This is probably one of the most inappropriately named movie one could find. There is one scene early in the narrative where Kabir (Anirudh Tanwar), a twenty-something Delhi boy prefers to eat rajma-chawal with a spoon while his father (Rishi Kapoor) insists on eating the same using his hands. This absurd analogy intends to draw the parallel between the two generations and the rest of the film has no relevance to the title of the movie. Also, we finally have a poor film starring one of the Khurrana brothers who have otherwise had a stellar year. But Aparshakti Khurana is not the only talented actor wasted in this film.
Rishi Kapoor has done two films this year that follow an eerily similar template – a story of a father-son duo where the father attempts to bridge the gap between the two and bring purpose and joy in his son’s life. While he played the son in 102 Not Out, here he is the father who is convinced (as is everyone else involved with the film, it seems) that having the right reasons justifies you committing cyber crimes that deserve strict punishment from the law. There is something else that is common between the two movies. Rishi Kapoor is by far the best thing in both the films. The best moments in the film come from the innocence he transcends in his depiction of a lonely father. The fear of losing his son feels real and had the film dealt with his character better, it could have been a manageable watch of an old man struggling to understand his son’s philosophy of life.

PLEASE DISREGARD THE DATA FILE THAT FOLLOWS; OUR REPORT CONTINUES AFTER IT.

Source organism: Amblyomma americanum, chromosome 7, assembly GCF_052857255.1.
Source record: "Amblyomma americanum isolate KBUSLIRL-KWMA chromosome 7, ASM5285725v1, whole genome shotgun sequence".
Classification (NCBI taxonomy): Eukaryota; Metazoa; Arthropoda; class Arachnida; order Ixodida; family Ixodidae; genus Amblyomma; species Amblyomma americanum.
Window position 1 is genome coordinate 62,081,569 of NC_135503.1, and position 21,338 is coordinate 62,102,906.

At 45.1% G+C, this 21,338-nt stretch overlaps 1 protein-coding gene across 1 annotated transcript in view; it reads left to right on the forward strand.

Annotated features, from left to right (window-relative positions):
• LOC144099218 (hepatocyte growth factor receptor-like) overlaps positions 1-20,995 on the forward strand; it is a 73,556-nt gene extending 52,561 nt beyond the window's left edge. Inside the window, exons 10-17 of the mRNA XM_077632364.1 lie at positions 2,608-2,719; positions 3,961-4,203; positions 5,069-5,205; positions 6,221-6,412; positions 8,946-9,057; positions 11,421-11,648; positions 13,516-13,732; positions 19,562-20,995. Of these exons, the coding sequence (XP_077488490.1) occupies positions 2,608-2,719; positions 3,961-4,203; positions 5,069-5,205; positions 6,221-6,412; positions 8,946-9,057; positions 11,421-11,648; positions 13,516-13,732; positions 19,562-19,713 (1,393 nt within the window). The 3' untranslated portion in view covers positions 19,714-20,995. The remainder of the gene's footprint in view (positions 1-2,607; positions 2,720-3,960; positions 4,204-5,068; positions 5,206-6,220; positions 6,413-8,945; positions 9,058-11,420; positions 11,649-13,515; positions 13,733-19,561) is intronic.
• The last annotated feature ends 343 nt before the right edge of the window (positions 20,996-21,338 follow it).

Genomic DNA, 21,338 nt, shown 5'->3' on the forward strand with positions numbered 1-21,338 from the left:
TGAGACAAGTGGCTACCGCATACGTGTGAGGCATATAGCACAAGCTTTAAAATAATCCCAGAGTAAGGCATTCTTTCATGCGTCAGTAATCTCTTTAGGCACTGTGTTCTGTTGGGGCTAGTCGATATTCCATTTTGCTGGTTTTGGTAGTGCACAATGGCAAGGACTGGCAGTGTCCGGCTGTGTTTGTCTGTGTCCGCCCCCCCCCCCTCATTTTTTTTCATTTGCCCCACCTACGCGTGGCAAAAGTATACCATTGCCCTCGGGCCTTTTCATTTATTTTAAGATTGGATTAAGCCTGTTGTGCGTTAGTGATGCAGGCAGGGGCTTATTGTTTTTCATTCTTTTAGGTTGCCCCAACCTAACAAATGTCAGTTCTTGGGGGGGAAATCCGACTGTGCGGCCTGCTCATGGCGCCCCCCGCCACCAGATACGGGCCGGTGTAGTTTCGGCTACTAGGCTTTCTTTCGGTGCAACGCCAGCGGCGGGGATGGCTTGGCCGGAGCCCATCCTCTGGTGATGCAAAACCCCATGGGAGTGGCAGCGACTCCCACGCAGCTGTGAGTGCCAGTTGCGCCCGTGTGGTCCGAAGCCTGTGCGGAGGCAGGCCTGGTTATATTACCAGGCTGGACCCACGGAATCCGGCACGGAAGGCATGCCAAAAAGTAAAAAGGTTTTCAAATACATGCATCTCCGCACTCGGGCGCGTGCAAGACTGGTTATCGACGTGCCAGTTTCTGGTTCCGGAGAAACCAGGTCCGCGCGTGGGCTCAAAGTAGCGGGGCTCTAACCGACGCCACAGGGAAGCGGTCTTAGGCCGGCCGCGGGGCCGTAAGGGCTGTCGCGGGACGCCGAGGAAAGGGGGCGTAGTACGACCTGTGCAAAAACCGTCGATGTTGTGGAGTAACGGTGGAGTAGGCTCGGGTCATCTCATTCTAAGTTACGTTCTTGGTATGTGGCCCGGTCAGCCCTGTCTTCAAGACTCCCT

In fact, it wouldn’t be a bad idea to have Rishi Kapoor of 102 Not Out and Rajma Chawal pitted against each other given how grossly the other actors disappoint this immensely likeable actor in both the films. In Rajma Chawal, though, Leena Yadav seems to be too invested to give her film a “modern” look, which she tries to do at the expense of any significant character development.
It could have worked had this film managed to do that well. But her understanding of youth comes straight out of the Befikre universe. The youth of this country is not only about befriending unknown people on Facebook. An opinionated girl who settles for unconventionality would not kiss a stranger in public just to dodge her ex.
These are convenient stereotypes that Yadav finds in her film to take the narrative forward. These stereotypes are also the reason why Seher (Amyra Dastur) can never become what Vicky as a character became in Manmarziyaan. Both these characters are rebels without a cause, both carry an aura of aimlessness that boils into unapologetic bravado that yields little. But Vicky under a competent director and a terrific actor was a well-rounded character who conveyed his pain when he cried for Rumi. Seher’s cry for Kabir on the other hand never feels real.
As a Netflix original, Rajma Chawal does not ask for the prices of your ticket. It can be, in that sense, a movie you watch when you have nothing fruitful to do in life. But with the new season of Narcos waiting for you along with Manto that deserves a lot more of your time and attention, it is better to skip this rajma-chawal and focus on what your dinner table is offering you tonight.
Now Streaming on Netflix.